Our activities can encourage greater resistance

I also find that beyond the structural issue of change resistance above, we can encourage greater resistance through how and what we try and innovate. We can:

  • Misalign the activities with the enterprise’s ambition
  • Look for ideas rather than the big problems
  • Expect too much from the activity
  • Don’t close the language gap
  • Don’t understand the complexity of execution of an innovation

Misaligning innovation activity ambition and enterprise innovation ambition

Let’s find the next big thing – challenge the status quo, shake things up

A fictive, but I’m sure you recognise, CEO / CInO

Every enterprise has an innovative ambition.

We need to enable our enterprises to execute that ambition level. And that starts with the CEO setting and communicating that ambition. And then they must crucially enable the enterprise to execute. Or in large enterprises this may be done at the appropriate unit level.

If we don’t, then we risk generating ideas whose level of change is to great for the enterprise. And we have just increased resistance to change.

A potential solution is to harness McKinsey’s 3 horizon model and organise your enterprise to deliver against that. This might mean horizon 3 innovations are addressed by a separate organisation. Or you make your organisation ambidextrous; or there might be a another way.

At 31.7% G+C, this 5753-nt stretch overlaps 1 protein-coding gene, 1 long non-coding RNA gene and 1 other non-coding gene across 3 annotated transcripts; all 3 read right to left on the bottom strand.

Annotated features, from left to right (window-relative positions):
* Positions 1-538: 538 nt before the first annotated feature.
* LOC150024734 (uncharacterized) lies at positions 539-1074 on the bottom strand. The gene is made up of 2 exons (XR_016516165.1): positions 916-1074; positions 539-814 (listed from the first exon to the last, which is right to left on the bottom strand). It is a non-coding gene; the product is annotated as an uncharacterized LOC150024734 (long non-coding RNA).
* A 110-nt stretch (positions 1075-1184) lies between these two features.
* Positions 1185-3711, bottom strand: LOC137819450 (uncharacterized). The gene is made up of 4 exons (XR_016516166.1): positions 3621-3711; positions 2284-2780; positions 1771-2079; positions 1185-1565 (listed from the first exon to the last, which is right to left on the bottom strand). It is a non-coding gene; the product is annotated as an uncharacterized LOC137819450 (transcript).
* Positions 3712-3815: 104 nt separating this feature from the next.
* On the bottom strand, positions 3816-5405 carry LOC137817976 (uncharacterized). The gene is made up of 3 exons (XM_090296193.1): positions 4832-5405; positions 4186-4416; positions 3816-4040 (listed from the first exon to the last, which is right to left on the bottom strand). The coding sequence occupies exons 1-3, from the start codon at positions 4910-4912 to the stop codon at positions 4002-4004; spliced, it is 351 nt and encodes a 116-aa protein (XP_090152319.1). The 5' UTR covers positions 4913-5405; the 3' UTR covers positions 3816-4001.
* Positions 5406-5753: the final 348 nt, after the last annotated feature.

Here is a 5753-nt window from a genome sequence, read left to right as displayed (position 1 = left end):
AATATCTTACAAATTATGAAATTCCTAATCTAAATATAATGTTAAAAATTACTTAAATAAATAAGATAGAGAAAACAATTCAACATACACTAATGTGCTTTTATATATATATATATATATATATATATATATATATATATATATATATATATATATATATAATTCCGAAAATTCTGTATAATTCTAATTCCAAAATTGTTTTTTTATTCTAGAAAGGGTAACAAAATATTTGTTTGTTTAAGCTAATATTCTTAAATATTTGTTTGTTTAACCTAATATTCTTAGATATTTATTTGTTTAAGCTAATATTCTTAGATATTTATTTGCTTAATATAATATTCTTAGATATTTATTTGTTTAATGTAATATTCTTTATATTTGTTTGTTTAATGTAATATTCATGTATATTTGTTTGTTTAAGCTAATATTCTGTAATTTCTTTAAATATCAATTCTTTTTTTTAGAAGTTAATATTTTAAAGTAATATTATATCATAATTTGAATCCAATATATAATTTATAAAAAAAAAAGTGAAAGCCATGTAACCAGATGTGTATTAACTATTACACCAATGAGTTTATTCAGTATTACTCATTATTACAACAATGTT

Looking for ideas rather than the big problems to solve.

What would you prefer: many ideas or a few big problems to solve? Our early attempts at innovation will probably fall into the trap of preferring a great number of ideas. After all, it’s empowering and morale-boosting to have hundreds of ideas in response to your innovation action. And somewhat disappointing to have only a handful.

Yet, we are better off taking some time to refine the problems we are trying to solve. Satell puts it well in his article “Don’t look for a Great Idea, look for a good problem“:

“In researching my book, Mapping Innovation, I found that the most innovative firms aren’t necessarily any more creative or even better at solving problems than most. Rather, what set them apart was how they aggressively sought out new problems to solve.”

Don’t look for a Great Idea, look for a good problem – G. Satell

We can link this with classic change theory. And that tells us that to drive change, we need to communicate a compelling problem. Without that, the enterprise change required to implement an innovation is harder to achieve.

One way to close this gap is to rethink what value is – progress sought, offered and achieved. Where we can then see innovation as finding and offering ways to better help beneficiaries make progress.

So, identify those big jobs to be done, the problems to be solved, or hindrances to overcome. And seek the value propositions to help. Then explaining the change required is closer aligned to enterprise mission.

Expecting too much

This might be a shock, given the common push for internal innovation calls to action. But, The Global Innovation Report 2019 identified the following:

The consensus view from our discussions [with 100 corporate innovation executives at leading organizations] is that while internally-sourced ideas do have merit, product innovation is more likely to come from customer insights than from employee opinions

The Innovation Trends Report 2019

Nearly all innovation consultants will suggest running internal call to actions. It’s an easy option. And often they have a tool of choice to push.